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Oblomov - Mighty Cosmic Dances CD (album) cover

MIGHTY COSMIC DANCES

Oblomov

 

Tech/Extreme Prog Metal

5.00 | 2 ratings

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Warthur
Prog Reviewer
5 stars Bookended by spacy synthesiser instrumentals to establish the titular cosmic themes of the album, Mighty Cosmic Dances by Oblomov at first sounds like a comparatively standard melodic black metal album, if competently performed.

That said, it isn't too long before certain differences emerge. For one thing, Oblomov seem much happier to throw in honest-to-goodness solos than your standard black metal act, and apply a clean production style so as to tease out the best of those rather than burying them in wailing distortion; indeed, some instrumental sections, such as the opening couple of minutes of Redefinition of the Past, resemble prog metal more than black metal.

Between that, the offbeat choice of subject matter (there's a song inspired by Asimov's Foundation trilogy, for instance, which is hardly a very black metal topic), and the way they don't use pseudonyms and corpsepaint as a major component of their look, it's clear that Oblomov aren't too interested in being kvlt black metal purists, but as well as throwing in more accessible sections they're also willing to experiment a bit with the format, tossing in the occasional instrumental solo which defies expectations.

You get this towards the end of Mentality Failure, with some pretty synth twinkling which by itself would sound naive but at the end of that track carries a certain gravitas; they really go to town with it on Lost Between Emotions, which combines some of the most ferocious playing on the album with lovelorn lyrics and honest to goodness saxophone solo with synthesiser backing - and then, towards the end of the song, what sounds to me like an honest to goodness didgeridoo, though rather than making it sound like a cod-Australian novelty track it instead (with the aid of the synthesiers) gives it a quasi-medieval flavour, like the didgeridoo is being used to make a sound not dissimilar to a crumhorn.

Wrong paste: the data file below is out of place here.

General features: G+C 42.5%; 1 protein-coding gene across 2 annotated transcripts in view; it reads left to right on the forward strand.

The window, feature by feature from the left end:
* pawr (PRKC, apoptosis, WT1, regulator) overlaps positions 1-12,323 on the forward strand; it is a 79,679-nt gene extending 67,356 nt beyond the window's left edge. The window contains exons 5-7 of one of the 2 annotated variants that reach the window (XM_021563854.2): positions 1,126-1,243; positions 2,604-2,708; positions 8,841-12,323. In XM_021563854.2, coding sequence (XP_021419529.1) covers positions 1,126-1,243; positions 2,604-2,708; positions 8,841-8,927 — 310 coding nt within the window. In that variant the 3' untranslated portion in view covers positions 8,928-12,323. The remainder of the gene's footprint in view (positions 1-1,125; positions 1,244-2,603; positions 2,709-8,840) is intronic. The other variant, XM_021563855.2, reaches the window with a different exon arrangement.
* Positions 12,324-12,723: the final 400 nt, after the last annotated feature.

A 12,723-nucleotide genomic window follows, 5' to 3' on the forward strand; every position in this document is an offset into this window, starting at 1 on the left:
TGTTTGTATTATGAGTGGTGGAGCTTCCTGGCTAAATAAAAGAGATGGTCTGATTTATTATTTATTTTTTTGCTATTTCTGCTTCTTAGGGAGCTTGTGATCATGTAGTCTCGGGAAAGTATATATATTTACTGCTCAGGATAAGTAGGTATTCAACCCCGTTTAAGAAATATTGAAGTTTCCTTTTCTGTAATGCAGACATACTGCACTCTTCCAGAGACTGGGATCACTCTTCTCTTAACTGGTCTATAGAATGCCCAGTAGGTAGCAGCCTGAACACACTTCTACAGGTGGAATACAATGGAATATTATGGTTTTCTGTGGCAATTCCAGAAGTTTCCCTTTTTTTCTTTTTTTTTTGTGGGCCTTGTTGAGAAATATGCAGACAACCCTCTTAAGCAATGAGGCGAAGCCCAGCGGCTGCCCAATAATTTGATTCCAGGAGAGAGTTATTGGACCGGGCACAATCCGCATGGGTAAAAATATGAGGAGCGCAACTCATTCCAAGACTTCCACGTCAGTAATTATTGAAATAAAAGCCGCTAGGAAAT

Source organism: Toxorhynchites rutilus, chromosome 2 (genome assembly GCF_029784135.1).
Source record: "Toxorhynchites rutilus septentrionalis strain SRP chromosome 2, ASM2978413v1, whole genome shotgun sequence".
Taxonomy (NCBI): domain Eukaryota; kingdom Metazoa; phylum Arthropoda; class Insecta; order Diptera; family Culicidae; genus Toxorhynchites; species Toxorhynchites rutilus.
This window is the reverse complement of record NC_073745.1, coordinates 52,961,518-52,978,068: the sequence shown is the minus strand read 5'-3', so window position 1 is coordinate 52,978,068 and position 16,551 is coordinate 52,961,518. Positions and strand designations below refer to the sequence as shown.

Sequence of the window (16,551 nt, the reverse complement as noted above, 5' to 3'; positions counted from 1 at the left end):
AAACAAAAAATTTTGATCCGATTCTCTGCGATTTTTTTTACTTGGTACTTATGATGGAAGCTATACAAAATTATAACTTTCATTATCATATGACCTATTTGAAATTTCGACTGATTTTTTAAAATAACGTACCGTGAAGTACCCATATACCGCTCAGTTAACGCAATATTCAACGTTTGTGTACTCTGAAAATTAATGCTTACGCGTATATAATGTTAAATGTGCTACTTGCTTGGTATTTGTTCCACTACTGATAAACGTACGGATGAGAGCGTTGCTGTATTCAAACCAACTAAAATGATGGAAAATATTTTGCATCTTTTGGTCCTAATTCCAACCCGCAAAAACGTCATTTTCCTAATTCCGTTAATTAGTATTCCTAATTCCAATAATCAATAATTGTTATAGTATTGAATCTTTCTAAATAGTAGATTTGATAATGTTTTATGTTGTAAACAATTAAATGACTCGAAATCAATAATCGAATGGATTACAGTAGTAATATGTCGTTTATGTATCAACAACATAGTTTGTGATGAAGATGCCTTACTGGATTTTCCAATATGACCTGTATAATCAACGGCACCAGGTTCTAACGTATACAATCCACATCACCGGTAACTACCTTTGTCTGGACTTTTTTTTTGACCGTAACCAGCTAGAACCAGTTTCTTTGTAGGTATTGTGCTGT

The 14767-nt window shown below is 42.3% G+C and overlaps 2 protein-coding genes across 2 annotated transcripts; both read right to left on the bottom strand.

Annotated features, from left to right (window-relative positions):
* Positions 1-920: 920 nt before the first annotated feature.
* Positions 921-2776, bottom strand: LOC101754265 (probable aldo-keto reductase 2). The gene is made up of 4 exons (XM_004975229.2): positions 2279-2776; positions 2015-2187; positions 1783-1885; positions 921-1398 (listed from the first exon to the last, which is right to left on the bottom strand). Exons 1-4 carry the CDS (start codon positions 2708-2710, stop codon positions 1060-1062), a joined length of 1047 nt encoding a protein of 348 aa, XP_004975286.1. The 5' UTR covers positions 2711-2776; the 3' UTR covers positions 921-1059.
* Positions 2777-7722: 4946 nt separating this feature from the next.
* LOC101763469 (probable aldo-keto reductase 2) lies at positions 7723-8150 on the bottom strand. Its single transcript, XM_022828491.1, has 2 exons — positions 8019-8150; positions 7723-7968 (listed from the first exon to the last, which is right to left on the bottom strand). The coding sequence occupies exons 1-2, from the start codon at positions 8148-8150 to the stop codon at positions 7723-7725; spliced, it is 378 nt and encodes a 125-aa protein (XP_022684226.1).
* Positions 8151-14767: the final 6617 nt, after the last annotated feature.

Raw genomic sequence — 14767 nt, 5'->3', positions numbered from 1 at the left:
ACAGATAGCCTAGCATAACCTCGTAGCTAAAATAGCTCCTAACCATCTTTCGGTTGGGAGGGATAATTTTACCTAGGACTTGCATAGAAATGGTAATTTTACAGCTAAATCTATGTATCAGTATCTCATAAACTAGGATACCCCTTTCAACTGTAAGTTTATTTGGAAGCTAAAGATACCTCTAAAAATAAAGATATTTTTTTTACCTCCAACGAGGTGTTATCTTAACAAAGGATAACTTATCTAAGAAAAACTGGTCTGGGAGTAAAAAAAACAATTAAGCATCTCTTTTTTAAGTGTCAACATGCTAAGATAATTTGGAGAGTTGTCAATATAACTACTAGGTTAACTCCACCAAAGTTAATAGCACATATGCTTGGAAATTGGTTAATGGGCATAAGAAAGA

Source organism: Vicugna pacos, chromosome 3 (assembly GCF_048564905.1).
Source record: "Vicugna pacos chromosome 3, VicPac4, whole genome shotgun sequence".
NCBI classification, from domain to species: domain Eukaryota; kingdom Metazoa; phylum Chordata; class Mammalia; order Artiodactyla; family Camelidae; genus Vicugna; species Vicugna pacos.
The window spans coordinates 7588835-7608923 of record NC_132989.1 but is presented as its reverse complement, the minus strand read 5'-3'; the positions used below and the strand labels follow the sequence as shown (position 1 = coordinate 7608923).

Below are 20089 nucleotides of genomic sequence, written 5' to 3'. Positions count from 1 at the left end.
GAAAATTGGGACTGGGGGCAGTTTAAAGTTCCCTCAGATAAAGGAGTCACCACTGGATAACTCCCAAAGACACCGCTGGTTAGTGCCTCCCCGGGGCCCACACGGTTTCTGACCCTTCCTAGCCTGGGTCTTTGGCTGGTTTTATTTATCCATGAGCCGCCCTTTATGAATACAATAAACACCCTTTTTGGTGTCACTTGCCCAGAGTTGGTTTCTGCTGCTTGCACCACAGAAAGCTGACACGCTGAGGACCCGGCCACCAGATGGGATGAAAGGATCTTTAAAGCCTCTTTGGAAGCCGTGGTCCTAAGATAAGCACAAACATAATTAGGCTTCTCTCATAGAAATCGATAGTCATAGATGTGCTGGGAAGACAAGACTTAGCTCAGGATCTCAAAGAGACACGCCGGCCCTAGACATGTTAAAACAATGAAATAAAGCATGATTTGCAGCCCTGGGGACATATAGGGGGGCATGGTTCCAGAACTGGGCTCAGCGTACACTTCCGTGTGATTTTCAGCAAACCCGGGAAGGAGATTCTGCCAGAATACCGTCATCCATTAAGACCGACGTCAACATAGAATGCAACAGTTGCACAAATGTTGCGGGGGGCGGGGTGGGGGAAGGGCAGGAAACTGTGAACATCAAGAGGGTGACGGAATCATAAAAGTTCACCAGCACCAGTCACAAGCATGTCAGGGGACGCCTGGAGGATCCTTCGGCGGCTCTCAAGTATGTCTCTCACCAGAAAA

The saxophone returns again towards the end of Starsend, lending the conclusion a sort of Van der Graaf Generator character - not in terms of musical similarity, but in terms of using the saxophone as an instrument to express tension and anxiety, as happens in the most nightmarish VdGG tracks. (It also heralds perhaps some of the best synthesiser playing on the album, including either an honest-to-goodness mellotron or a decent facsimile of one). The subsequent tracks are more standard melodic black metal fare, but strong examples of the form by and large - and just when you think things have become predictable again, Nostalgic Idealization fades out on a gentle unaccompanied organ solo to keep you guessing, whilst closing song Dreamworks represents the heaviest song on the album but also includes some strange processed vocals towards the end that really help keep up the otherworldly atmosphere.

From what I have heard, the followup album Communitas (Deconstructing the Order) takes their genre-blending and use of unexpected instrumental ingredients even further, and this debut album certainly makes me want to explore that, but it also reveals them as a very capable melodic black metal unit who are able to let their experimental instincts spice up their compositions without upstaging them.

Warthur | 5/5 |

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